it’s true that some of these numbers are in the red, and you can already hear the reaction from the less assured marketers in the room – “Why’re my CTR & conversion rate going down?! Broad match must be driving less qualified traffic!” But the point is, you’ve delivered incremental value and conversions with that additional traffic – and because your bid strategy has paid less for the clicks, there’s not been any adverse impact on your CPA & ROAS.

Finally, there’s an increasing emphasis on being able to steer Google’s automation in the right direction. Remember: an algorithm will optimize single-mindedly towards achieving a conversion goal. So if you haven’t developed a conversion goal that’s sophisticated enough to distinguish your most and least valuable customers, then you should be prepared to see an increase in low-quality customers. Depending on your business, that might mean MQLs that never turn into sales, or it might mean one-off shoppers who never come back for repeat purchases. Sharing first-party conversion data with Google is the solution to offset this trade-off.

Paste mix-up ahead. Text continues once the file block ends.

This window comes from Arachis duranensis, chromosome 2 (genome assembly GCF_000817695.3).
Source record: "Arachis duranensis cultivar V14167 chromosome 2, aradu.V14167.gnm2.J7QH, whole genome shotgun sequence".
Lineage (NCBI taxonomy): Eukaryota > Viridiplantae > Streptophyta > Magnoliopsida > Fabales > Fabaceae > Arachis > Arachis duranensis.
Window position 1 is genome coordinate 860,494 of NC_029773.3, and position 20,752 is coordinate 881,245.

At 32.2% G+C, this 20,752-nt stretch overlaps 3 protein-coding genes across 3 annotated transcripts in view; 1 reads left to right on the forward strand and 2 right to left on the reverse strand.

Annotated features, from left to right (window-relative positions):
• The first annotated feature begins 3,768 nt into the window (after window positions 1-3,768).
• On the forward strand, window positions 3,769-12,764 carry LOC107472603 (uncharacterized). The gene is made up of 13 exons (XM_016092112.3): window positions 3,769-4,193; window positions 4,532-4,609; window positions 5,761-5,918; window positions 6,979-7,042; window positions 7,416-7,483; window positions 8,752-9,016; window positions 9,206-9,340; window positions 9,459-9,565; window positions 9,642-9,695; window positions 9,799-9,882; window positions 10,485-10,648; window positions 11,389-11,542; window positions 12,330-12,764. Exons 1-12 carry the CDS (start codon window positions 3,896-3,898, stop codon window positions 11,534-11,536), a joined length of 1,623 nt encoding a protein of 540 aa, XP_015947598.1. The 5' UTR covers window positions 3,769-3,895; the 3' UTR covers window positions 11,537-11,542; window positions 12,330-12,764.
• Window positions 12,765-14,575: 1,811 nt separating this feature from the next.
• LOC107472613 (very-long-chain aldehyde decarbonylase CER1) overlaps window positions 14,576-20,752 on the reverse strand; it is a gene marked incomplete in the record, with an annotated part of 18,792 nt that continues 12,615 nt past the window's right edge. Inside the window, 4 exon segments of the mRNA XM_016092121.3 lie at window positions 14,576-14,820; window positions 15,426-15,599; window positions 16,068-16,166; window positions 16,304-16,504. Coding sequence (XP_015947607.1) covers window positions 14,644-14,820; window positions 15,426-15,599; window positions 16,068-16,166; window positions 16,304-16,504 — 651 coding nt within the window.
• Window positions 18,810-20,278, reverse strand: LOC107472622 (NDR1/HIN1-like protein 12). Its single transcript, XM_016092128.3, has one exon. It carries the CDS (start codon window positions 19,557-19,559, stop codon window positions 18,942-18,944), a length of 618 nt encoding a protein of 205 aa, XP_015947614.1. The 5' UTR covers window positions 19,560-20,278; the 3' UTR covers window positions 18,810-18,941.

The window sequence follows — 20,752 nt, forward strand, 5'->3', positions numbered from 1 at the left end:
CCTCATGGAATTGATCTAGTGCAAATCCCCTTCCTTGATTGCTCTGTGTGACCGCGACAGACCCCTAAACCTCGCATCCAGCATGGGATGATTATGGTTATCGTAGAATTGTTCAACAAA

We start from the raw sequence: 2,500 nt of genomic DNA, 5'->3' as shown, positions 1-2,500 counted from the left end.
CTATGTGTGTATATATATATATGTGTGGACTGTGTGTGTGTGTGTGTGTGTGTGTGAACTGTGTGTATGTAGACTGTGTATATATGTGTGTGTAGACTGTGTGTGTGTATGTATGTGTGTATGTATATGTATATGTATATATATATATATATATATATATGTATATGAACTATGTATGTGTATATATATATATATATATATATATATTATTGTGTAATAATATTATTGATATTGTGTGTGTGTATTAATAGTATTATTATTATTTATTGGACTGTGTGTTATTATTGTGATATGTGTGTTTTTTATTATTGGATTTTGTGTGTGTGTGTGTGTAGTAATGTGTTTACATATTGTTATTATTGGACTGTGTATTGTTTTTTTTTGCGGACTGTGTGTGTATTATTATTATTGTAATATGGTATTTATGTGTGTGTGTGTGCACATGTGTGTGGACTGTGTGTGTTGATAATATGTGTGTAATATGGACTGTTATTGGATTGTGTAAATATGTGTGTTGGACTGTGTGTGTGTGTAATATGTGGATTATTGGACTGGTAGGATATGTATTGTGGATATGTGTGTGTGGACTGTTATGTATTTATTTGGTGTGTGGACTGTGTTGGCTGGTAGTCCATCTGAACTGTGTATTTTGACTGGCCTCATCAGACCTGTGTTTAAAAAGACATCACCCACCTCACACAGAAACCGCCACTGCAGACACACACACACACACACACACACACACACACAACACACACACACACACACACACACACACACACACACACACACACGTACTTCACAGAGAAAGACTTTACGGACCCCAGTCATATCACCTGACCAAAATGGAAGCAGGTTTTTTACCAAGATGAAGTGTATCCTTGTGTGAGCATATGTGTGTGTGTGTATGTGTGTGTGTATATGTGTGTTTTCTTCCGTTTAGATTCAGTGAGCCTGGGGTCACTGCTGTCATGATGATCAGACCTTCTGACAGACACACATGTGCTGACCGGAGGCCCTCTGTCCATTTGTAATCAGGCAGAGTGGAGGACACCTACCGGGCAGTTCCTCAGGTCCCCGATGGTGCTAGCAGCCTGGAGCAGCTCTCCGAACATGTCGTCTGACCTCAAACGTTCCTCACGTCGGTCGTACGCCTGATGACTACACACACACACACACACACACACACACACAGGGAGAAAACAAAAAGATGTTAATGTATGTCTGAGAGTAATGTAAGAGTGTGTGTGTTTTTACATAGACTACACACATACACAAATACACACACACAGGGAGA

In Conclusion

As a matured, world-weary PPC marketer, you’ve every right to have a healthy level of skepticism about broad match. Try to overcome that, and bear in mind the steady progress that has been made in the field of machine learning.

Whilst you’re going through that mindset shift, make sure you stay focused on the objectives of your marketing – and ideally, think about how you can advance these objectives to better target your most valuable customers.

But most of all, make sure you take action – don’t let that 19% uplift pass you by. It’s no exaggeration to say that broad match is at a stage where we’d consider it a fundamental component of your search activity. If it isn’t on your roadmap, assess how you can bring it to the forefront – and get testing today.

The post Broad Match in Review: Putting Google to the Test first appeared on PPC Hero.